Madonna, American Life
Full of criticisms that couldn't have been more timely and ill-timed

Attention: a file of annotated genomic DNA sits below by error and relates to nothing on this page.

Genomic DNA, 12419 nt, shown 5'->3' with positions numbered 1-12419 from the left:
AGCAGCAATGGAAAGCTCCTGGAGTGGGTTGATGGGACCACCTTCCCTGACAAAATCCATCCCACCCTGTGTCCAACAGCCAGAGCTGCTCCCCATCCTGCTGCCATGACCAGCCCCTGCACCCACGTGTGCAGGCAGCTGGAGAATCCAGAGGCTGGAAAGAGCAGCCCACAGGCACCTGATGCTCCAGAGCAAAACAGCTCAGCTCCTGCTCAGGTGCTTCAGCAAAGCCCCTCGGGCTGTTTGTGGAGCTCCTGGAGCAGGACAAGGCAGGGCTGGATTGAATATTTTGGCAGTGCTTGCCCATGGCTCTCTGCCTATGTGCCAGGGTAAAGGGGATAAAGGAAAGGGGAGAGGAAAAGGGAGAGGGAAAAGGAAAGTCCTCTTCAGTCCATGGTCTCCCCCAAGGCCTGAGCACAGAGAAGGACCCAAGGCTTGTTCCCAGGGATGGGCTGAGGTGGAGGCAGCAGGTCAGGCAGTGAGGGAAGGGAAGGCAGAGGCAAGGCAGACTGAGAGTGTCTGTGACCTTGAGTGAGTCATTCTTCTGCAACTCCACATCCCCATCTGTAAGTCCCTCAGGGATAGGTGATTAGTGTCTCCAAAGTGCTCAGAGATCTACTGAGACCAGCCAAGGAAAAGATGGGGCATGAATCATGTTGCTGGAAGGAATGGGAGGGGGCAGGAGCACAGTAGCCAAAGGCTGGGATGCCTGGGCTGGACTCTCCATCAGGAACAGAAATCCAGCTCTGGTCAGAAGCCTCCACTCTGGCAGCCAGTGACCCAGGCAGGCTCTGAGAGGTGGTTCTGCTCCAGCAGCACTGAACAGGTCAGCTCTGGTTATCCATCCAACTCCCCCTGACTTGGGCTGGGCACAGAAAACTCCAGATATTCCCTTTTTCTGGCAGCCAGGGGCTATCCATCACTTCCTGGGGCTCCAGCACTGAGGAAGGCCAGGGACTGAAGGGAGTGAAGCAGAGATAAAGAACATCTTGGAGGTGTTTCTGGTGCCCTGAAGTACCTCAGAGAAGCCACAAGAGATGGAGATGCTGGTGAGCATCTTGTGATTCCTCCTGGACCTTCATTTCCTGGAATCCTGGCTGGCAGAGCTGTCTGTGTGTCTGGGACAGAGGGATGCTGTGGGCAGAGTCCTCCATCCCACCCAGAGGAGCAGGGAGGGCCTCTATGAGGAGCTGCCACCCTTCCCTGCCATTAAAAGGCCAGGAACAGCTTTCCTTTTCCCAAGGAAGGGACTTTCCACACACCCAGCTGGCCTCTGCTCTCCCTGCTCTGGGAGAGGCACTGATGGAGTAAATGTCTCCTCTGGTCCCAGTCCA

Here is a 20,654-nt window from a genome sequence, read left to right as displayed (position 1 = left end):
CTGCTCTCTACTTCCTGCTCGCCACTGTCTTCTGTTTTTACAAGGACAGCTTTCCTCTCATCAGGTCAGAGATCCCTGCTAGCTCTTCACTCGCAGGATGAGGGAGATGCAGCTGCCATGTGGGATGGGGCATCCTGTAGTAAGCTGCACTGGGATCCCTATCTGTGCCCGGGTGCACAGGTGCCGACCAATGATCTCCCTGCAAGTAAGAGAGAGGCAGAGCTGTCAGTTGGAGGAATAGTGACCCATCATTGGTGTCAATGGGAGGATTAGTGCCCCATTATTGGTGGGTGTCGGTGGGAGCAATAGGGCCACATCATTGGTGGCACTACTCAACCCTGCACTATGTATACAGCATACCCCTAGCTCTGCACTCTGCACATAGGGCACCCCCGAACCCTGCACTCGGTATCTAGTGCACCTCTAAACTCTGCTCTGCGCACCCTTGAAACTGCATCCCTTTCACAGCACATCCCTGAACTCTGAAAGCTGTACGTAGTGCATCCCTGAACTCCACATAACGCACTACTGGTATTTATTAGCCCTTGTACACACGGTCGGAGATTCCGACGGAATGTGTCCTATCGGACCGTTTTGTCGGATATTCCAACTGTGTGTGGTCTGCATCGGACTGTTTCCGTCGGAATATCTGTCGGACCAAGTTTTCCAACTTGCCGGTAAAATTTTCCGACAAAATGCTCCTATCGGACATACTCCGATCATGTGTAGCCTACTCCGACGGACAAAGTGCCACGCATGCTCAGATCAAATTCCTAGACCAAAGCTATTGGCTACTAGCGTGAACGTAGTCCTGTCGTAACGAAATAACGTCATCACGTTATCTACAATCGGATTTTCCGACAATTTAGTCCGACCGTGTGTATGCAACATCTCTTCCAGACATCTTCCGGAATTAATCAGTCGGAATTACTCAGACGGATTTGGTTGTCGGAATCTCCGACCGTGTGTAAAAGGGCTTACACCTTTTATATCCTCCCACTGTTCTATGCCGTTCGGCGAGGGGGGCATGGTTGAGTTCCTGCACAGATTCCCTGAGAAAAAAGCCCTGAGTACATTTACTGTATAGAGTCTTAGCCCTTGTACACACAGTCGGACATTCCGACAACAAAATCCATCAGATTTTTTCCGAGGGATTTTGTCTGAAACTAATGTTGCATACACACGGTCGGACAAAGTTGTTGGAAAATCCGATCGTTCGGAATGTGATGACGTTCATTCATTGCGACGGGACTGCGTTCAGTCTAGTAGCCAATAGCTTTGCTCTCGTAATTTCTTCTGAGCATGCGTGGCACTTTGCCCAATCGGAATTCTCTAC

Launched by the second most expensive video ever, Madonna’s appropriately tense 2002 Bond theme “Die Another Day” scored her another Top 10 victory. So it must’ve come as a shock to all involved that none of the subsequent singles on 2003′s American Life got higher than No. 37 in the US. The album’s criticisms of the title’s subject matter couldn’t have been more timely and ill-timed: The US invasion of Iraq had begun, and the Dixie Chicks suffered an instant, massive boycott for an anti-Bush remark just as Madonna planned to unleash a crazy war/fashion video for “American Life.” Although she substituted a tamer replacement right before the video’s release, this album’s artwork depicting her as a glam Che Guevara combined with the single’s clunky rap interlude about her soy latte, Pilates, her many employees, and her dissatisfaction with those privileges rubbed most US media the wrong way during a key post-9/11 moment when the slightest criticism of Uncle Sam was considered anti-patriotic. Unlike its eclectic predecessor Music, American Life is mostly one thing — not particularly fun or catchy electronic folk. This second Mirwais/Madonna pairing isn’t a total dud; no doubt inspired by her new husband Guy Ritchie, the strummy yet thumpy “Love Profusion” clicked abroad, but wasn’t released as a single here after its predecessors flopped spectacularly. Moreover, the album’s Re-Invention World Tour became the highest grossing concert attraction of 2004. Suddenly a split widened between what the US mainstream would accept from Madonna and what her longtime international fans expected.